Perhaps, one city that represents the rapid transformation of our economy is Gurgaon, a sleepy hamlet to a bustling metropolis within a span of a couple of decades. Called the “millennium city” but plagued with 20th century infrastructure issues. Sounds familiar?
In a similar vein, the need for Public Relations has transformed over the last couple of decades; from a proxy for a “free advert” to possibly playing a central role in building corporate credibility. However, the profession itself is plagued with an image problem, often quoted as the “Dark Side” and practioners referred to as “Spin Doctors” and their role often limited to generating positive publicity!
Public Relations today needs Empirical Public Relations more than anything else if it has to remain relevant to corporate reputation.
As practioners are aware, paradigm shifts in economic, social, political and technological behavior are afoot, altering the fundamentals of Public Relations. India is at the locus of many of these changes. As one of the most dynamic economies, these shifts and their impact is felt more profoundly here than in any other market. The Indian public relations industry requires nuanced understanding of the complex challenges and opportunities it faces.
We at PSB undertook a study to facilitate such understanding; we interviewed a wide variety of senior practitioners on the both the agency and client side, including CMOs, CEOs and agency heads to incorporate their perspectives on this very dynamic situation, what I call the “New Normal”. We found remarkable consensus on key issues, but one conclusion was paramount: the industry must adopt Empirical Public Relations: public relations rooted in the science of public opinion.
What’s that? Empirical Public Relations demonstrates how campaigns move the needle by applying research-based actionable insights at each phase, working from baseline stakeholder perception, through communications developed and tested to maximise effectiveness, to monitoring and evaluating its impact on business.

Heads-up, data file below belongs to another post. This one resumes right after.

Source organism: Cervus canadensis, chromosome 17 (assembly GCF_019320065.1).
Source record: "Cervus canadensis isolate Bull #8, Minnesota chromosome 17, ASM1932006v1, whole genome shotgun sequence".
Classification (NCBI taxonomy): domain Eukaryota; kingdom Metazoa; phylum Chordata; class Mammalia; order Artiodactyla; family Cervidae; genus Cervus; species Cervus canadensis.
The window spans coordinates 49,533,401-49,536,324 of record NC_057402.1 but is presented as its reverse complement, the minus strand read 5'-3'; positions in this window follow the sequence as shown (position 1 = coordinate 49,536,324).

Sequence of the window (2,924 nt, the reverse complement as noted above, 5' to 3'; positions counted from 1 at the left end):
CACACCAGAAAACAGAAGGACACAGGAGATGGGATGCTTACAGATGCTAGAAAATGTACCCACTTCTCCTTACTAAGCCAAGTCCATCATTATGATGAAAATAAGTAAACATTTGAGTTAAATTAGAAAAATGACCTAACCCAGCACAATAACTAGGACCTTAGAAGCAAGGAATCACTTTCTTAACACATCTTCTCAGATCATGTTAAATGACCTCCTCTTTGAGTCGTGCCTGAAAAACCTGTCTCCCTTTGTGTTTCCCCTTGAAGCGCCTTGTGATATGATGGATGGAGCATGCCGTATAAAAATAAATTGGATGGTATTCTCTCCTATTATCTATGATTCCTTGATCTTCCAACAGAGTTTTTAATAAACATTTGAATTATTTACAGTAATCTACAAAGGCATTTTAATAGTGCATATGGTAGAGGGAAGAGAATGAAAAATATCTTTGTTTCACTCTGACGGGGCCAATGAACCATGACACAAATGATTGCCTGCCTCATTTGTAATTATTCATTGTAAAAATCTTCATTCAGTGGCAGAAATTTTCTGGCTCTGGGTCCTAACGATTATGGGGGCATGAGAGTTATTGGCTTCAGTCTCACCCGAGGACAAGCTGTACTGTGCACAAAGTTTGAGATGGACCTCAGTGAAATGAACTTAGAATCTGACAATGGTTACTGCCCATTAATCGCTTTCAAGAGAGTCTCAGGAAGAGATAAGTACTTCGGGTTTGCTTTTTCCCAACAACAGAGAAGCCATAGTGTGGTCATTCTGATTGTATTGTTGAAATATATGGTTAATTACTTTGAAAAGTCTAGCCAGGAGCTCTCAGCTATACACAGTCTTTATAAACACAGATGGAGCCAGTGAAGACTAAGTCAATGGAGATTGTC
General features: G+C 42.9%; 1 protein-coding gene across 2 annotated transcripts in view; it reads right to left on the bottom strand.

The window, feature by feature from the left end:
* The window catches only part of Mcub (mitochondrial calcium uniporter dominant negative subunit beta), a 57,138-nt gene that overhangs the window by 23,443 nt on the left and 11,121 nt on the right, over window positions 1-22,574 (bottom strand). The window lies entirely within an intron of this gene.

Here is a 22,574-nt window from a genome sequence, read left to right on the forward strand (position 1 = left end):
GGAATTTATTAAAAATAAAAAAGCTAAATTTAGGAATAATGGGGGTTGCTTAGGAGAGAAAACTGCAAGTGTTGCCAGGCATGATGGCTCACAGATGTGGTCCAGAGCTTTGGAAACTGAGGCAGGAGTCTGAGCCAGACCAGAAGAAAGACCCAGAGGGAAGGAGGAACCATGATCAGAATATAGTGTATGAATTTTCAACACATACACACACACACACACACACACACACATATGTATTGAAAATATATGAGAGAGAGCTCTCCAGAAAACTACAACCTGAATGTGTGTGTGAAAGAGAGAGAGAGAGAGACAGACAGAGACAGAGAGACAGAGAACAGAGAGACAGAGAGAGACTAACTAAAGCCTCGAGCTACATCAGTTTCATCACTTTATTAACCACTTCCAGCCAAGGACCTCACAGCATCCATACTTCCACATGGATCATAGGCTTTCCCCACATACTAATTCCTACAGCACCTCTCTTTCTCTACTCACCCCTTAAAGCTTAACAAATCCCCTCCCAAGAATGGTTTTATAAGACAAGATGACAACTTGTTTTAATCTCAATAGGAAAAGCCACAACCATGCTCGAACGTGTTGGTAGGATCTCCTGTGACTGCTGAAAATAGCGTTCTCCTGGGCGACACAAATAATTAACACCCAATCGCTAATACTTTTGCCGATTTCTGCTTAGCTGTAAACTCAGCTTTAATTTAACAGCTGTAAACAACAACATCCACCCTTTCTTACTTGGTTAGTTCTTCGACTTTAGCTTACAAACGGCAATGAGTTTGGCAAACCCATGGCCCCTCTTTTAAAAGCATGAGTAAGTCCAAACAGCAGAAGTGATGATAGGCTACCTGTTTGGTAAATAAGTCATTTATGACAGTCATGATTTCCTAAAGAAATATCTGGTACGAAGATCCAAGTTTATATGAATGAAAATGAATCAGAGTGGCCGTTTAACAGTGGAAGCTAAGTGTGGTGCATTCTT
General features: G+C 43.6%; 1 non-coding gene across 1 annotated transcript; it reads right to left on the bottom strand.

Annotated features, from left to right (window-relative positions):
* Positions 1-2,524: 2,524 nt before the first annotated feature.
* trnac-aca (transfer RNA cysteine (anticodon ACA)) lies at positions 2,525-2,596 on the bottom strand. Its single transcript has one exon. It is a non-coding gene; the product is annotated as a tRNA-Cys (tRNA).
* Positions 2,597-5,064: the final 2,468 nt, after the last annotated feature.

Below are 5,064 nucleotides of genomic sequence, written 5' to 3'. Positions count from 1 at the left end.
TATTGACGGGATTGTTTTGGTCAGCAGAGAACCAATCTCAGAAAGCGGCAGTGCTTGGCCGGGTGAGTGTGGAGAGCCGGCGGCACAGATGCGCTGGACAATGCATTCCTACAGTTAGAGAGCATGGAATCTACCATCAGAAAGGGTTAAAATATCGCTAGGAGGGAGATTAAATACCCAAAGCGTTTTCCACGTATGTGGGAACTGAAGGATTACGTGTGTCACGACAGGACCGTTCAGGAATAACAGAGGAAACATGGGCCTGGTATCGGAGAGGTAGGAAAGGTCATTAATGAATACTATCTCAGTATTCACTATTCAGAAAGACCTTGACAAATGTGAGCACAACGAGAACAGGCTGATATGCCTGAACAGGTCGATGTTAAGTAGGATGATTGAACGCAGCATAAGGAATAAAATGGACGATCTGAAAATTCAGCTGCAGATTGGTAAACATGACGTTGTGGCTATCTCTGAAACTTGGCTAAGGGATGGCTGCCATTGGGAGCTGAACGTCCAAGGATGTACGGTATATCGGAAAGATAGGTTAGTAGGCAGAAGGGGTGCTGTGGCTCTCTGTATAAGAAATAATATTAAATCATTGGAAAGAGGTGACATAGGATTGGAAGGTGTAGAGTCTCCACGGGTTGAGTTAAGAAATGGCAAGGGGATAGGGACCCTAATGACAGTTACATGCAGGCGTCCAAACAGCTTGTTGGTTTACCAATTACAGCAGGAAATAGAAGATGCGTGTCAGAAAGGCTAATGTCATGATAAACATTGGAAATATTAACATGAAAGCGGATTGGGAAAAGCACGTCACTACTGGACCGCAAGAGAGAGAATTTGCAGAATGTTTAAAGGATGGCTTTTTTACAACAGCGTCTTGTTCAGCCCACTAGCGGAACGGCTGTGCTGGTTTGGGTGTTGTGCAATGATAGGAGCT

Practitioners agree that applied insights result in impact than traditional, reflexive approaches and clearly that is the way to go as 89% of clients say they are more comfortable with research-based recommendations. Why? Because they are operating in a hypercompetitive marketplace, their issues are no longer local but global, the digital mediums have changed their operating landscape and they need to show a demonstrable impact on business, not just RoI on spent. This is their New Normal.
Therefore, it was not surprising that over 70% of the professionals agreed that in the last few years they have shifted/intend to shift from measuring press coverage to business impact of their programmes.
However, a crucial gap currently prevents the industry from applying science to its practice: agencies are waiting for clients to ask for it while clients are waiting for agencies to propose it. So will this impasse continue? Perhaps not, as clients say they are ready to pay the premium for insights-based campaigns. It’s really now for the service providers to demonstrate that they have both the ability and the willingness to building science-based public relations programme.
Much as Empirical Public Relations will change the way campaigns are priced and paid for, addressing the human capital challenge will require a revised model of compensation, reward and recognition to attract and retain first-class talent.
Simultaneously, communications firms will have to make strategic investments in technology, both to communicate most effectively in an ever-accelerating, ever more-global digital world, as well as to improve business efficiencies.
As Public Relations leads with demonstrative business impact, the industry will increasingly earn a place at the table with the C-Suite, a perspective which will lead to more impactful campaigns. This positive feedback loop will benefit the industry, service providers and business partners
The Public Relations Industry needs Empirical Public Relations.
Ashwani Singla is managing director and chief executive officer of Penn Schoen Berland, South Asia.